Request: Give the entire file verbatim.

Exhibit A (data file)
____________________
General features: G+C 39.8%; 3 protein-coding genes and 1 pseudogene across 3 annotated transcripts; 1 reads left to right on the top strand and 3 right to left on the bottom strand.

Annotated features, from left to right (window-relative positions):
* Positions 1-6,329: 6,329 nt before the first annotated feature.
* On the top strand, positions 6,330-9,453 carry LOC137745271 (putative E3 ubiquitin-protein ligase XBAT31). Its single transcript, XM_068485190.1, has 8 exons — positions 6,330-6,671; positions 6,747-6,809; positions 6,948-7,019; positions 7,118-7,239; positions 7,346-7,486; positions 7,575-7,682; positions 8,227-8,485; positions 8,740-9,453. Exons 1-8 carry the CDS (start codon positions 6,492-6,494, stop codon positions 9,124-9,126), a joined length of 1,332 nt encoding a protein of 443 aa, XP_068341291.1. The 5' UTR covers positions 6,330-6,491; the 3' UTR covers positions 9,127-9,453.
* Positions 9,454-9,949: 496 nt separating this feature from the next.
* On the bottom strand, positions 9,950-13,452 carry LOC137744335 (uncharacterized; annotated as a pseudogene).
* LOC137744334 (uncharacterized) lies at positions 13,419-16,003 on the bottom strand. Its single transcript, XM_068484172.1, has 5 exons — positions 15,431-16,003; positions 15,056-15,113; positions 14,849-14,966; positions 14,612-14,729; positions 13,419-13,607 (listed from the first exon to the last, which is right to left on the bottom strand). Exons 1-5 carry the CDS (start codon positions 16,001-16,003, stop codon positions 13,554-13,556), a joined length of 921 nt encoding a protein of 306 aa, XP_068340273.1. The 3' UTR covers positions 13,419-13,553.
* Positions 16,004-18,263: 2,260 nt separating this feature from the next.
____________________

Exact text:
General features: G+C 39.8%; 3 protein-coding genes and 1 pseudogene across 3 annotated transcripts; 1 reads left to right on the top strand and 3 right to left on the bottom strand.

Annotated features, from left to right (window-relative positions):
* Positions 1-6,329: 6,329 nt before the first annotated feature.
* On the top strand, positions 6,330-9,453 carry LOC137745271 (putative E3 ubiquitin-protein ligase XBAT31). Its single transcript, XM_068485190.1, has 8 exons — positions 6,330-6,671; positions 6,747-6,809; positions 6,948-7,019; positions 7,118-7,239; positions 7,346-7,486; positions 7,575-7,682; positions 8,227-8,485; positions 8,740-9,453. Exons 1-8 carry the CDS (start codon positions 6,492-6,494, stop codon positions 9,124-9,126), a joined length of 1,332 nt encoding a protein of 443 aa, XP_068341291.1. The 5' UTR covers positions 6,330-6,491; the 3' UTR covers positions 9,127-9,453.
* Positions 9,454-9,949: 496 nt separating this feature from the next.
* On the bottom strand, positions 9,950-13,452 carry LOC137744335 (uncharacterized; annotated as a pseudogene).
* LOC137744334 (uncharacterized) lies at positions 13,419-16,003 on the bottom strand. Its single transcript, XM_068484172.1, has 5 exons — positions 15,431-16,003; positions 15,056-15,113; positions 14,849-14,966; positions 14,612-14,729; positions 13,419-13,607 (listed from the first exon to the last, which is right to left on the bottom strand). Exons 1-5 carry the CDS (start codon positions 16,001-16,003, stop codon positions 13,554-13,556), a joined length of 921 nt encoding a protein of 306 aa, XP_068340273.1. The 3' UTR covers positions 13,419-13,553.
* Positions 16,004-18,263: 2,260 nt separating this feature from the next.